Keeping up with the FITs, 11-29
Robert Wright's anti-tribalism; Scott Alexander on Paxlovid; Freddie DeBoer sounds like Martin Gurri; Matt Ridley on the lab-leak theory; Infovores on uneven distributions;
I think both Anthony Huber and Kyle Rittenhouse believed they were being good citizens in a broad sense, but they were also engaged in displays of commitment to their respective tribes. (Or, as people in the opposing tribe might more disparagingly put it: they were being “performative.”)
On Twitter you show commitment to your tribe by tweeting unflattering, and sometimes snide, things about the other tribe. Sure, you may get blowback from the other tribe, but it’s pretty painless so long as you keep getting affirmation from your own tribe. And if you get enough affirmation from your own tribe, the experience is thrilling. Hostility—the thing that feels so bad when it comes from your own tribe—can feel downright good coming from the other tribe. You wear their scorn as a badge of honor!
As I see it, a lot of the difference between being tribal and anti-tribal comes down to how you see the other side’s motivation. If you assume positive motivation (the sense in which Rittenhouse and Huber were both trying to keep the peace), you are anti-tribal. If you assume the worst about the motivation of someone on the other side (“Rittenhouse came to Kenosha to shoot people” on the one hand, or “Huber wanted to kill him” on the other), then you are tribal.
All I want is a world where, if me and Alex Tabarrok and Zvi and Kelsey and several hundred of the people who play in forecasting tournaments and bet on prediction markets know that a drug is good at a certain time, the FDA doesn’t wait an extra six weeks to do the paperwork and let people start using it.
One of the first posts I wrote about COVID last year on my blog was Fire the peacetime bureaucrats. Instead, we have the institutional equivalent of generals who sent thousands of men charging into machine guns in World War I.
Freddie deBoer writes,
An army of grinning goblins marches against the woke, and they take up their knives and syringes with glee while the forces of social justice trudge on, miserable, one more joyless day after another, hating themselves and each other. I am not saying the forces of opposition are good; they are, indeed, bad by their elementary nature. But still, in the conflict ahead I have my money on chaos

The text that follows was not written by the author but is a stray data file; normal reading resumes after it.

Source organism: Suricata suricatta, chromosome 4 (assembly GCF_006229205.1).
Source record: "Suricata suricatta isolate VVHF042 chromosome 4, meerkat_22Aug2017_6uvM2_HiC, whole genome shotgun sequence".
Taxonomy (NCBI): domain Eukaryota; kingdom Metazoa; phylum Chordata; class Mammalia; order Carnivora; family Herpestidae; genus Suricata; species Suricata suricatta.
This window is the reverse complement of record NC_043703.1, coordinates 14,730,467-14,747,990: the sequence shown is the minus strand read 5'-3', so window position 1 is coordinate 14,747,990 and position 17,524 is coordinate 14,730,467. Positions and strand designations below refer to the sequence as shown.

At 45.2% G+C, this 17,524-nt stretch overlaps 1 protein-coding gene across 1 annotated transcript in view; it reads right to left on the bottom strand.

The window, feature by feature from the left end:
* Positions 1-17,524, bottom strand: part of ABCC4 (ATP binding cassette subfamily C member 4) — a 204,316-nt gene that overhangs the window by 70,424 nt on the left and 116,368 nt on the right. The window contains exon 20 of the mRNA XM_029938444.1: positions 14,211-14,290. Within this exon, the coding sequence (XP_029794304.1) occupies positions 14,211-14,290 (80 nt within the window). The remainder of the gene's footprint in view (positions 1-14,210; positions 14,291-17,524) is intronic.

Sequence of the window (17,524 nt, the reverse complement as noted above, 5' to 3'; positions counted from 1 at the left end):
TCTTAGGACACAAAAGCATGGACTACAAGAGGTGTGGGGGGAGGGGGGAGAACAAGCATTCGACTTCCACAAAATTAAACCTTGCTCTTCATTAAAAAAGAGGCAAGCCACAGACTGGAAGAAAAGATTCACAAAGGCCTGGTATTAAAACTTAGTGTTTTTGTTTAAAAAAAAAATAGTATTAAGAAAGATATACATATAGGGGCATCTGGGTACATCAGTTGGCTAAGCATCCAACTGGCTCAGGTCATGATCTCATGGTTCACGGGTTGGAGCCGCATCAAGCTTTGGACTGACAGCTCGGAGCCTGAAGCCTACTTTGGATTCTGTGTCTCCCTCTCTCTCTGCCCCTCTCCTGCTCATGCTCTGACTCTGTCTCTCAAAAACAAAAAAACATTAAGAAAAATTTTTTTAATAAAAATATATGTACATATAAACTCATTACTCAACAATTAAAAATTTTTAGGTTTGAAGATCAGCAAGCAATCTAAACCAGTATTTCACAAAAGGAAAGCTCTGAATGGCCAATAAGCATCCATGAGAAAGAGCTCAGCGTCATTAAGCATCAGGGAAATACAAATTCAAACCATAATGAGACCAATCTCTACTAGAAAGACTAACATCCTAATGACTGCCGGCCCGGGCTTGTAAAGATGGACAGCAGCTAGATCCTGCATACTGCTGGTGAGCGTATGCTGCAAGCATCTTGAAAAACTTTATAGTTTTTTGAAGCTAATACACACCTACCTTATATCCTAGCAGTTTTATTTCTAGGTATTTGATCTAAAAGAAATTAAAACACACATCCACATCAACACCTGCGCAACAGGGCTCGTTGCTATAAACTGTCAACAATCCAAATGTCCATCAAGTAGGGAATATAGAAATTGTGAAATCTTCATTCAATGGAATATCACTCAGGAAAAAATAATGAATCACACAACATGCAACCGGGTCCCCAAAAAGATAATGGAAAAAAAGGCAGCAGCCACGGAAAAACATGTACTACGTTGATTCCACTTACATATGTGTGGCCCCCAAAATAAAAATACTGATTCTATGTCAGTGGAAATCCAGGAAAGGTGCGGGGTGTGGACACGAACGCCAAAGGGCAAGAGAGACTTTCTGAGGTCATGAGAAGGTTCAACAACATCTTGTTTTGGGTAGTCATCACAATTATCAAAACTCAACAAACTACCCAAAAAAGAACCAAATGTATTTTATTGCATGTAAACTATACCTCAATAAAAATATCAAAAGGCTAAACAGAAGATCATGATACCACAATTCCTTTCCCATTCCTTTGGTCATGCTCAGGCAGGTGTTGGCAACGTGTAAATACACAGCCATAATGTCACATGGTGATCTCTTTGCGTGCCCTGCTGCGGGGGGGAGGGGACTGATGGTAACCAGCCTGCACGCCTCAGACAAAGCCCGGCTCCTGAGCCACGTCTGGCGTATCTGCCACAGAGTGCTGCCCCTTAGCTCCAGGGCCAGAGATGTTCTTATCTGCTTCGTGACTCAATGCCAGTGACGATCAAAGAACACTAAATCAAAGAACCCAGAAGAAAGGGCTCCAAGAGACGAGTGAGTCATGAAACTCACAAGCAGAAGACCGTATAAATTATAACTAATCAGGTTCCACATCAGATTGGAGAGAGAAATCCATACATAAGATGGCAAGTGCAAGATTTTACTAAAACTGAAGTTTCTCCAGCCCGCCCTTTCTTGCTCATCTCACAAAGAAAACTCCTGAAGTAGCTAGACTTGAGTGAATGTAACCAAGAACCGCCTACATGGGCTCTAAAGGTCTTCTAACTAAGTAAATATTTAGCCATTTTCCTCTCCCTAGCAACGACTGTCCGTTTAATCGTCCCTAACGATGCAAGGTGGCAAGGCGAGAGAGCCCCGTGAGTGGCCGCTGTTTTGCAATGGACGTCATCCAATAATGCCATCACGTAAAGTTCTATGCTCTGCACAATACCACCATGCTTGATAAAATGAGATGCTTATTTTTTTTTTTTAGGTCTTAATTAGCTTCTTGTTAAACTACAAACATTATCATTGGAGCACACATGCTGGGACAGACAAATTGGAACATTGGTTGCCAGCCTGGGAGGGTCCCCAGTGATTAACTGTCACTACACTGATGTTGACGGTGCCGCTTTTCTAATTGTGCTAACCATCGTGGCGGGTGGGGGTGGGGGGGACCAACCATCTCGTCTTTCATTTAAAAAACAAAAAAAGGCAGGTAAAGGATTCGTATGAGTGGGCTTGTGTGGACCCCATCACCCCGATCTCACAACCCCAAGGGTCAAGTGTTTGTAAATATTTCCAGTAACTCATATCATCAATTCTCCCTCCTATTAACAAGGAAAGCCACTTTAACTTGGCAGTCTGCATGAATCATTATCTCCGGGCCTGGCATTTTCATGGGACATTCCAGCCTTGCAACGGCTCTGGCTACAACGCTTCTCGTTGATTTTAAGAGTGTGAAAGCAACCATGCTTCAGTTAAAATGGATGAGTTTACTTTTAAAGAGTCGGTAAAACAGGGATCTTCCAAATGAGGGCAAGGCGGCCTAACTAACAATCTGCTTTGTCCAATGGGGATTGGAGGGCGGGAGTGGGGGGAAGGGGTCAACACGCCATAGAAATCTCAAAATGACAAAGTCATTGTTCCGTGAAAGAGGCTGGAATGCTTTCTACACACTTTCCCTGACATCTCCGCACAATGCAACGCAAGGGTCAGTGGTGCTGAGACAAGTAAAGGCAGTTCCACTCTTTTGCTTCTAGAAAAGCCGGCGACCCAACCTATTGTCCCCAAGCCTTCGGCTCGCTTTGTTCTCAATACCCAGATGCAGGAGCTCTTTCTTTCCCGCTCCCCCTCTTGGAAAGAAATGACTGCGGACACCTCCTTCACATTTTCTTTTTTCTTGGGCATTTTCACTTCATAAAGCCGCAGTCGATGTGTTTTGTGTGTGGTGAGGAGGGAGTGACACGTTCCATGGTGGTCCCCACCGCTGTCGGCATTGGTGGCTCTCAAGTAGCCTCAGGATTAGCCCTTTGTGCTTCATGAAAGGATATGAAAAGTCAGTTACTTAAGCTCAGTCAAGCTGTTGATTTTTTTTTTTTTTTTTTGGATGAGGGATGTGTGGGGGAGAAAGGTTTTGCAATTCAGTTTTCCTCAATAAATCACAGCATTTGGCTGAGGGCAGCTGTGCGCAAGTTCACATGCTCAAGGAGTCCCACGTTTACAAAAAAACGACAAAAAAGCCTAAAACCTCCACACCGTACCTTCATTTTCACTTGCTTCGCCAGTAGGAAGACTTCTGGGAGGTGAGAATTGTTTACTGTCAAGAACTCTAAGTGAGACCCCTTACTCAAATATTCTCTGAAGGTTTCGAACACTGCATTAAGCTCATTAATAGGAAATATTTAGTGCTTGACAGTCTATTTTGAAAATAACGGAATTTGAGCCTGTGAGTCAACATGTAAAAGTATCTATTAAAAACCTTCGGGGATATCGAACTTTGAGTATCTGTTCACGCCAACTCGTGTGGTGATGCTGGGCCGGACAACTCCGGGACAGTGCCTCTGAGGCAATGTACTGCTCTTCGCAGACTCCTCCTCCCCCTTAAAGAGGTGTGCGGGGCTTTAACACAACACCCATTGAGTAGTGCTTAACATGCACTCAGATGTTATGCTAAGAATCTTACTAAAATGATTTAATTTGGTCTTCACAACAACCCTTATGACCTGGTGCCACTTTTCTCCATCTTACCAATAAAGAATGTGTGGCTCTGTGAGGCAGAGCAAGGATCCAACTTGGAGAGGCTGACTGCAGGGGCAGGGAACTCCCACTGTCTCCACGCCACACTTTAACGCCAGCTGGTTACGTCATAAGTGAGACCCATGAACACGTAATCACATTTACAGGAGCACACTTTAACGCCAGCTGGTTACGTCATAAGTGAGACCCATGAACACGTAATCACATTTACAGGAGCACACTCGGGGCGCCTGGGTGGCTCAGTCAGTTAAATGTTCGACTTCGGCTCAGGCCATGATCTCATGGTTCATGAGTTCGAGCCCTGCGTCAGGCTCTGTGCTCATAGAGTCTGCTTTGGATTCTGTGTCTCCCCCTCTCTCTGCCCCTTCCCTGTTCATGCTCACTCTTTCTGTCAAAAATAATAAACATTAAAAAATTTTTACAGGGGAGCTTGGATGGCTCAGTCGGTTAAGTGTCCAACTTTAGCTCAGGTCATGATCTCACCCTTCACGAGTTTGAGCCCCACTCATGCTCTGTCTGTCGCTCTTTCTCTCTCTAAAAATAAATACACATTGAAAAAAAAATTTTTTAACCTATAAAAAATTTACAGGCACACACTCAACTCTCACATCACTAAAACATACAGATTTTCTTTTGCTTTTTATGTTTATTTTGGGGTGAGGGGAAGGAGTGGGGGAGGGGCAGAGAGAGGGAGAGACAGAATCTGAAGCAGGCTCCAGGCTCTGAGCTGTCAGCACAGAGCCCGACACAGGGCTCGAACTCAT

I don’t generally give high status to rants. But this one is very well crafted.
But even finding relevant viruses in Laos still won’t answer the question of how they got loose in Wuhan. And with the continuing failure to find any evidence of infected animals for sale in Chinese markets, the astonishing truth remains this: the outbreak happened in a city with the world’s largest research programme on bat-borne corona-viruses, whose scientists had gone to at least two places where these Sars-CoV-2-like viruses live, and brought them back to Wuhan — and to nowhere else.
I wish he would address this story, which claims that a government report “demolishes” the lab-leak theory.
Anywhere we see broad expansion in the available choices, we can expect greater dispersion in the outcomes we observe.
He gives many examples. So, will the intellectual Golden Age always be unevenly distributed? Will it always be buried in the information sewer?
A reader pointed me to the Rules of Stupid, attributed to John Farnam, a firearms instructor: Don’t go to stupid places, to be around stupid people, at stupid times, to do stupid things.
How do we apply this to the Internet? Can we get people to abide by the Rules of Stupid when they go on line?
That *LA Times* article buried the lede: "The report does state that, among its contributing agencies, four 'assess with low confidence' that the virus probably sprung from natural sources; one finds with 'moderate confidence' that the pandemic 'most likely' resulted from a laboratory incident, and three couldn’t decide between the two theories." In other words, four intelligence agencies find a natural source more likely (with "low confidence"), while one intelligence agency find the lab-leak hypothesis more likely (with "moderate confidence"). Three other agencies cannot decide which source is more likely. It kind of seems like we don't know. Razib Khan has said that as time goes on, he finds the lab-leak explanation more likely, since the probability of finding a wild bat coronavirus that matches goes down with time (we have already checked a lot of bats and continue to do so).
"The intelligence report ... effectively demolishes the lab-leak theory."
Is Kling serious? That click-baity, non-serious phrasing.
I'd like to see Kling comment on this article:
Rand Paul: "So when EcoHeath SAC014 and combined it with WIV1 and caused a recombinant virus that doesn't exist in nature and it made mice sicker, mice that had humanized cells, you're saying that that's not gain of function research?"
Fauci (slowly): "According to the framework and guidelines..."
Rand Paul (cuts off Fauci): "So what you're doing is defining away Gain of Function. You're simply saying that it doesn't exist because you changed the definition on the NIH website."
Note that Fauci doesn't deny that the NIH was funding the creation of modified bat coronaviruses viruses designed to be more infectious to human lungs, at the Wuhan Institute of Virology, Fauci is saying that isn't considered gain of function research. He's playing games with words. He's lying. He's guilty.